Chronically elevated inflammatory cytokines, such as is seen in periodontitis (gum disease), are associated with higher serum ferritin levels. Higher ferritin levels are also found, on average, in people with diabetes.[ref]
Proteins that regulate iron:
When looking at the genetic variants that link to higher ferritin levels, we must go beyond just the genes that encode the ferritin proteins. Instead, the main genetic drivers of higher ferritin averages include other proteins involved in regulating iron levels.
Here’s a quick overview:
Ferroportin is the protein responsible for transporting iron out of cells. It is found in the small intestines, liver cells, and macrophages (a white blood cell type). For example, in the small intestines, it regulates the transport of iron from food into the bloodstream. Ferroportin is an important regulator when there is too much iron available, inflammation, or a lot of red blood cells being produced.[ref]
Hepcidin is another iron regulatory protein. It regulates how much iron can circulate by inhibiting ferroportin. In this way, hepcidin essentially regulates how much iron is absorbed in the intestines and allowed into circulation. During times of acute inflammation, hepcidin levels rise, causing iron levels to fall.[ref]
Transferrin is a glycoprotein that transports iron in the blood plasma. The TF gene encodes transferrin, and it is produced in the liver. Transferrin binds to iron (usually in the intestines) and transports it until it encounters a transferrin receptor (on red blood cells). It binds with the transferrin receptor and releases iron ions.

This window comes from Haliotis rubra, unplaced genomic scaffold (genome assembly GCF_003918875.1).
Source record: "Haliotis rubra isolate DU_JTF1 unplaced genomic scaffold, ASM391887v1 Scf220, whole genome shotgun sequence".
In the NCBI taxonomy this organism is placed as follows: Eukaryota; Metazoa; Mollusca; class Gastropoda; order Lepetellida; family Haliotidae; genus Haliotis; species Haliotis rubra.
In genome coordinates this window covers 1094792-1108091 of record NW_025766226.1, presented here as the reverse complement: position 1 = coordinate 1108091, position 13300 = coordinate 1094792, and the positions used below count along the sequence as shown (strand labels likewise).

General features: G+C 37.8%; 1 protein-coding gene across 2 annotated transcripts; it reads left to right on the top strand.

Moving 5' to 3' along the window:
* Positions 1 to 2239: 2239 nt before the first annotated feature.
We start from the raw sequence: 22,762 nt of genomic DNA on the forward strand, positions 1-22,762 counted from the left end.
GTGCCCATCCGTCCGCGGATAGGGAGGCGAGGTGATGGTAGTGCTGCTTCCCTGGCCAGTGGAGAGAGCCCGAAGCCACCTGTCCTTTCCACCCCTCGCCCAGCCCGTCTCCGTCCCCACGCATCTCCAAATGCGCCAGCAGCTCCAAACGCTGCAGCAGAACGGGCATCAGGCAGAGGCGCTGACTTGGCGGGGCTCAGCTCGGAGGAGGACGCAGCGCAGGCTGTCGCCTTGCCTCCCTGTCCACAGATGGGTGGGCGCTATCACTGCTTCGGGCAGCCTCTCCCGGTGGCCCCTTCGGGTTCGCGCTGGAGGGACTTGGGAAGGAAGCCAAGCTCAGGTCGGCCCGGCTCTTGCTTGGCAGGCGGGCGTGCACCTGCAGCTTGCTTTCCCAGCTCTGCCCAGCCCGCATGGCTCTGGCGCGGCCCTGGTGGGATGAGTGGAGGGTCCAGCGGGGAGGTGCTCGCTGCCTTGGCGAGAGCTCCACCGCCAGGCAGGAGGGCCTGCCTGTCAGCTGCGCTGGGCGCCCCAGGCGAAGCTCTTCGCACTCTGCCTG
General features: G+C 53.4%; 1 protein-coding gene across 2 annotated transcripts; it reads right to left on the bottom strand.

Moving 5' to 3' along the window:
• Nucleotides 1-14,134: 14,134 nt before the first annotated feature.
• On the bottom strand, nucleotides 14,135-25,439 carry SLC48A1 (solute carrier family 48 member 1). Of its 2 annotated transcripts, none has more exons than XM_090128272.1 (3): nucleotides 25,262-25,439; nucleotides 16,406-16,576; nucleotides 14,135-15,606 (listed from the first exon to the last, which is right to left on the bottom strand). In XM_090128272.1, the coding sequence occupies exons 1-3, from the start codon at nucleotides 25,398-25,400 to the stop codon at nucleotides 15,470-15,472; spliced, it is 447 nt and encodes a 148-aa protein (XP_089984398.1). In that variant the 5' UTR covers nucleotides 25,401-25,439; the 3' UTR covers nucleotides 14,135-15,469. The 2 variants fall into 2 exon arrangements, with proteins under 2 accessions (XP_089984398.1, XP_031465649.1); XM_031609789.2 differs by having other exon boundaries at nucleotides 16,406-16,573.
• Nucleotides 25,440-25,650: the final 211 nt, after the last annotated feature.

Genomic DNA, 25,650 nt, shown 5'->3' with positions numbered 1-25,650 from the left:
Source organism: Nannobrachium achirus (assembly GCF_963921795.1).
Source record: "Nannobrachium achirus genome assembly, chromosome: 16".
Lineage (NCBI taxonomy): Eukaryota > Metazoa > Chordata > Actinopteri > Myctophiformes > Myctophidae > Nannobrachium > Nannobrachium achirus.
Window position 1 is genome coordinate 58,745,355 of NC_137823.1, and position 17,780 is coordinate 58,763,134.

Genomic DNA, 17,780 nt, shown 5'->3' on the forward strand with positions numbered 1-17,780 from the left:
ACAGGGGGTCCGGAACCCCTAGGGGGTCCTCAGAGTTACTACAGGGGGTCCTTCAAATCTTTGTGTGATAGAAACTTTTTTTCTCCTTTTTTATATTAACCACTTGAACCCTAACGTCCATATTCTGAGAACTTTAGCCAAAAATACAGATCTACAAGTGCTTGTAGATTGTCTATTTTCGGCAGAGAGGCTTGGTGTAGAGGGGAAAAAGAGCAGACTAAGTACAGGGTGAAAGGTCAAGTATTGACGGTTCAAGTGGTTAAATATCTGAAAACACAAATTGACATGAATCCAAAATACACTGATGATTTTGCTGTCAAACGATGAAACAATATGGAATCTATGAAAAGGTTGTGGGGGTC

Transferrin levels decrease in inflammation, cancer, and some diseases (acute-phase protein that decreases instead of increasing)
Ferritin Genotype Report:
Lifehacks: Diet, Supplements, and Ferritin Levels
Always get a blood test to determine your iron levels before supplementing. Iron is essential but not benign. You definitely don’t want to overdo it with supplemental iron. Talk with a doctor or pharmacist if you have any questions about iron, especially regarding supplemental iron interactions with other medications.
According to the CDC, adults need at least 8 mg of iron per day. Premenopausal women need around 18mg/day, depending on blood loss due to menstruation.
How can you increase ferritin levels?
If you are low in iron, there are several dietary changes that may help to increase your iron levels.
Foods high in iron include[ref]:
|Breakfast cereals, fortified with 100% of the DV for iron, 1 serving||18||100|
|Oysters, eastern, cooked with moist heat, 3 ounces||8||44|
|White beans, canned, 1 cup||8||44|
|Chocolate, dark, 45%–69% cacao solids, 3 ounces||7||39|
|Beef liver, pan-fried, 3 ounces||5||28|
|Lentils, boiled and drained, ½ cup||3||17|
|Spinach, boiled and drained, ½ cup||3||17|
|Tofu, firm, ½ cup||3||17|
|Kidney beans, canned, ½ cup||2||11|
|Sardines, Atlantic, canned in oil, drained solids with bone, 3 ounces||2||11|
|Chickpeas, boiled and drained, ½ cup||2||11|
|Tomatoes, canned, stewed, ½ cup||2||11|
|Beef, braised bottom round, trimmed to 1/8” fat, 3 ounces||2||11|
|Potato, baked, flesh and skin, 1 medium potato||2||11|
|Cashew nuts, oil roasted, 1 ounce (18 nuts)||2||11|
|Green peas, boiled, ½ cup||1||6|
|Chicken, roasted, meat and skin, 3 ounces||1||6|
|Rice, white, long-grain, enriched, parboiled, drained, ½ cup||1||6|
|Bread, whole wheat, 1 slice||1||6|
|Bread, white, 1 slice||1||6|
|Raisins, seedless, ¼ cup||1||6|